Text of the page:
Roland’s Creeping Doom, your table has greatly amused me. Bravo.
Short shout-out: about 6 years ago a Wuxia game called Weapons of the Gods was released, a tie-in with a Hong-Kong comic of the same title. The game was amazingly awesome, although it did suffer from a little “first-edition”-itis, and a few mechanics here or there that needed some work.
Unfortunately the game hasn’t had any updates or supplements for a while, and from what I understand the license for the Weapons of the Gods name/setting have been revoked. That’s okay, however, because some of the creators of WotG have created a new game–Legends of the Wulin–using a revised version of the game system and their own setting, and it will be available for pre-order on Wednesday (Dec. 15)!
Check it out — Legends of the Wulin Pre-Sale
A quick follow up to the Pathfinder MMO announcement, I recalled that the podcast Fear the Boot (a show I recommend on general principles, as their GMing advice largely mirrors my own) did an interview with Ryan Dancey a few months ago, wherein he talks about his thoughts on the state of the RPG industry and the development of MMOs. If you’re interested in what shape the Pathfinder MMO may take, that interview may be a good starting point.
Pathfinder Online’s journey is just beginning. We’ve started a brand-new company called Goblinworks to create the game. At the moment, it’s owned by myself, Ryan, Paizo, and Mark Kalmes. Mark is one of the top tech guys in the MMO field, and he’ll be Goblinworks’ Chief Technical Officer. (And we’re currently looking for additional investors to help us move forward with Pathfinder Online.)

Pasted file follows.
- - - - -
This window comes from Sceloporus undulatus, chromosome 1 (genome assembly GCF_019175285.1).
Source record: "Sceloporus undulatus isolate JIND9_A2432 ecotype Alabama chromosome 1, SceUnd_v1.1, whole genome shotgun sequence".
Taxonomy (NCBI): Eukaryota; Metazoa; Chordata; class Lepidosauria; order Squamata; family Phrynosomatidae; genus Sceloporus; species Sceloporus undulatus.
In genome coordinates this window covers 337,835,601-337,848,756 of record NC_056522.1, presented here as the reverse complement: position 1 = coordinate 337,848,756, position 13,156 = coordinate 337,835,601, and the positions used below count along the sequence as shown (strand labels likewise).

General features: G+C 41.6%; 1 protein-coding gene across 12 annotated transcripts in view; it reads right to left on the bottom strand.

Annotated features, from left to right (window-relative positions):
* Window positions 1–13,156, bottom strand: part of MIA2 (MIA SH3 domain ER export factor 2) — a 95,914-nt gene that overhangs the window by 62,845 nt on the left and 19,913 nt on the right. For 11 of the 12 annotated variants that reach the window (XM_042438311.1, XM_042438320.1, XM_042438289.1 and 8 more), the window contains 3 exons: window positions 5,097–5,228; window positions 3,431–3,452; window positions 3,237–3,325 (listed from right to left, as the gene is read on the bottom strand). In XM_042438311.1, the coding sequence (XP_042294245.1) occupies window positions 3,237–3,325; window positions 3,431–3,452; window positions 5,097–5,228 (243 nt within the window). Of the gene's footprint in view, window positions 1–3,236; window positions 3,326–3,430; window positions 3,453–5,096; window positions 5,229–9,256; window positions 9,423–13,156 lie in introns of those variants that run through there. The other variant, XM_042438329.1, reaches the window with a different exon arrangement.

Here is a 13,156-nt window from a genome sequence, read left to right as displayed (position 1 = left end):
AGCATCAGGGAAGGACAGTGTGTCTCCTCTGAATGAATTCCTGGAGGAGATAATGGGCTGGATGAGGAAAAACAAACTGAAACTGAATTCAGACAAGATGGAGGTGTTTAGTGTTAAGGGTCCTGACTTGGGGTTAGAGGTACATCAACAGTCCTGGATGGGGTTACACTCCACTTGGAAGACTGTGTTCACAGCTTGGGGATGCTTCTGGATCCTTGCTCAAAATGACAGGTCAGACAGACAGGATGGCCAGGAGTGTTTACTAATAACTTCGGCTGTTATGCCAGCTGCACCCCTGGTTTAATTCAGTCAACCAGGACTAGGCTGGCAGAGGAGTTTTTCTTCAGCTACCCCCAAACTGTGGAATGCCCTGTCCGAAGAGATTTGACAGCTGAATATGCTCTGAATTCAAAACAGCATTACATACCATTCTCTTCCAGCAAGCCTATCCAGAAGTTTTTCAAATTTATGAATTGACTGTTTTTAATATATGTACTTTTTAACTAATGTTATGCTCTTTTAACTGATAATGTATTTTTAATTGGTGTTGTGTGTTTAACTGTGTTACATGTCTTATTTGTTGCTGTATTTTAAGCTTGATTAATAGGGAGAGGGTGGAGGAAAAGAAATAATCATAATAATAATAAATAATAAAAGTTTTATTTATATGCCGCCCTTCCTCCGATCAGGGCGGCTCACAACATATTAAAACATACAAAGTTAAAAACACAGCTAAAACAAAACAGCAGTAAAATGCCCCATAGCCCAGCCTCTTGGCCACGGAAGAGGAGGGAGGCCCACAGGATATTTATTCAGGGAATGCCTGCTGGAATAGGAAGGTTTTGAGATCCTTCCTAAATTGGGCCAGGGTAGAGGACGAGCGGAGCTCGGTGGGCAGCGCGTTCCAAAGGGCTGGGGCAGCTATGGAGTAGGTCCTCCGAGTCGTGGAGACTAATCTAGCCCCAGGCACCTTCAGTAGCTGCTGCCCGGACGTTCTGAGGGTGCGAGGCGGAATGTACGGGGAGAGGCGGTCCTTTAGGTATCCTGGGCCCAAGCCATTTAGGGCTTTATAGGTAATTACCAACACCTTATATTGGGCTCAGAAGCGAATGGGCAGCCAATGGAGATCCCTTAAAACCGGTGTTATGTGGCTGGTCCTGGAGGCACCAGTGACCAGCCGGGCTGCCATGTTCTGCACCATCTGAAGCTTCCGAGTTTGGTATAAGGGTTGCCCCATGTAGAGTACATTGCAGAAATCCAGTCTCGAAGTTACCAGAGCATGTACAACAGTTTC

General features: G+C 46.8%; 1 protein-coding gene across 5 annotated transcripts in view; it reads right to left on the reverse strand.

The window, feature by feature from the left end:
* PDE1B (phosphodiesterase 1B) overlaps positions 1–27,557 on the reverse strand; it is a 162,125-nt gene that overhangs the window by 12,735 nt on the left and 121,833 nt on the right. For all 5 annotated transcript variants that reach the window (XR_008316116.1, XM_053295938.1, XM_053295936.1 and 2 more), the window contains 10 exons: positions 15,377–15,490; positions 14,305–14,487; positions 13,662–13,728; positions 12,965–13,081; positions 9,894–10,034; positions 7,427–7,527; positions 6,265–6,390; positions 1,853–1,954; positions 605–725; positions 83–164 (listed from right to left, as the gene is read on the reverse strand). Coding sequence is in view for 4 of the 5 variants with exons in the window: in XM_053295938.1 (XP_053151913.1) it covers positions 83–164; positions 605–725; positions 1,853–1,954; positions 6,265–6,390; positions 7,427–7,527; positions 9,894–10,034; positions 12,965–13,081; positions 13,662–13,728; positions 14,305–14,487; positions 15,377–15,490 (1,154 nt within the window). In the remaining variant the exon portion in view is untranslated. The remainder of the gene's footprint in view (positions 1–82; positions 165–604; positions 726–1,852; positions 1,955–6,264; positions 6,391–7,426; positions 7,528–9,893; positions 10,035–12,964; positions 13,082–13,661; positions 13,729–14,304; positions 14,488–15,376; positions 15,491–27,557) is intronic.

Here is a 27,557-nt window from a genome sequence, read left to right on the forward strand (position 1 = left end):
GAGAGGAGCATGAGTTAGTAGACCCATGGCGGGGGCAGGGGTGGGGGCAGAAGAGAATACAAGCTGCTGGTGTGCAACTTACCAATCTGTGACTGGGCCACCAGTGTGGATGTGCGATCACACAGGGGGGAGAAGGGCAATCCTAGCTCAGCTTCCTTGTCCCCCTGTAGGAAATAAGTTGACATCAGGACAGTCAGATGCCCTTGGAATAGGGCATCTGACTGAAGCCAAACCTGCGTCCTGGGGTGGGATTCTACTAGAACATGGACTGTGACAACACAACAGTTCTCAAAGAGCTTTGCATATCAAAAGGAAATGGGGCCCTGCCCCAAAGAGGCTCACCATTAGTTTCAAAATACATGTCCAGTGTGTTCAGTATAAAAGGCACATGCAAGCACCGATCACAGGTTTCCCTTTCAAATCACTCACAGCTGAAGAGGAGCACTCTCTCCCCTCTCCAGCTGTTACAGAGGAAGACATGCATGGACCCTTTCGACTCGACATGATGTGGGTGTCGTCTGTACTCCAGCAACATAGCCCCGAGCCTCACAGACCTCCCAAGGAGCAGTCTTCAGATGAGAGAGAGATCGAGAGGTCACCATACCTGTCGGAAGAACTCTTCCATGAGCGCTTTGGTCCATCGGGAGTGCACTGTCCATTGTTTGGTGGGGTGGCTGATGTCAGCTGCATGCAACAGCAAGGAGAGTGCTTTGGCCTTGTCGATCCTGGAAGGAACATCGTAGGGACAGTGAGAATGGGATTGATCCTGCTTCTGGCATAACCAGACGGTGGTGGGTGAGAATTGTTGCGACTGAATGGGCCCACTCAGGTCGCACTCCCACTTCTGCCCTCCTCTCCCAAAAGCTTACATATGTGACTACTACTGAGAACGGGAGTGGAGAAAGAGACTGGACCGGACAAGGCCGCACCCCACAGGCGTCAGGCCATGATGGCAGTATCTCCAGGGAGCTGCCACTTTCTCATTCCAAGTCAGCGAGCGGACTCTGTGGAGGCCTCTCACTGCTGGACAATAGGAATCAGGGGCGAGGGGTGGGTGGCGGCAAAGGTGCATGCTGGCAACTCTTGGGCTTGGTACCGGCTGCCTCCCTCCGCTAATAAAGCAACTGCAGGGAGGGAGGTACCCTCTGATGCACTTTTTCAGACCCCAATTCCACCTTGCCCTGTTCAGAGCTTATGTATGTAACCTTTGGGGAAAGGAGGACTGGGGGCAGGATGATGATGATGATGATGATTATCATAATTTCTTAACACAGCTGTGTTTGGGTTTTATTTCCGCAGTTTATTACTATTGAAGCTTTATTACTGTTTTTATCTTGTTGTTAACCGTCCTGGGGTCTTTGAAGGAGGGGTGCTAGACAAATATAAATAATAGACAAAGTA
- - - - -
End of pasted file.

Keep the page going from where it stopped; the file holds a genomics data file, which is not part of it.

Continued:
Traditionally, projects like this are developed in secrecy, with information leaking out in whispers for months before a formal announcement. But we don’t want our loyal customers to find out about Pathfinder Online through rumored half-truths; we want you in on the ground floor.
A lot of big picture work has already been done on Pathfinder Online, and it’s going to be a bit different from your traditional fantasy MMO. It’s going to focus around the characters you create, in a world that will grow out of your interactions, developing the way you choose to develop it. It takes place in the River Kingdoms of Golarion, with our own Kingmaker Adventure Path providing some of the inspiration. There will be an overarching storyline, and dungeons aplenty to explore, but where Pathfinder Online is going to thrive is in the ability of each of you to leave your mark on the world. Do you want to build a castle that you own and control? Go for it. Want to start a town and rally folks to your banner? Do that. Do you want to ally with the neighboring villages to form a new nation—or perhaps wage war on them instead? The choice is yours. Want to become the most feared bandit in the River Kingdoms? The path is available. Want to become the greatest armorer that Golarion has ever seen? All it takes is hard work. If you can imagine doing something in the world of Golarion, we want you to be able to do that in Pathfinder Online.
The fun is just starting! Please use the discussion thread here on paizo.com to interact with Ryan, Mark, myself, and the rest of the Goblinworks crew as we start this new adventure. We’re going to be very interactive with you, the Pathfinder community, because we want this game to be YOURS. Stay tuned for blogs, trailers, and other teasers as we move forward. In true Paizo fashion, we will keep you guys in the loop, and listen to your feedback as we progress.
Things have come a long way since Akalabeth. Join me for the ride and help make Pathfinder Online the best MMORPG ever!
CEO, Paizo Publishing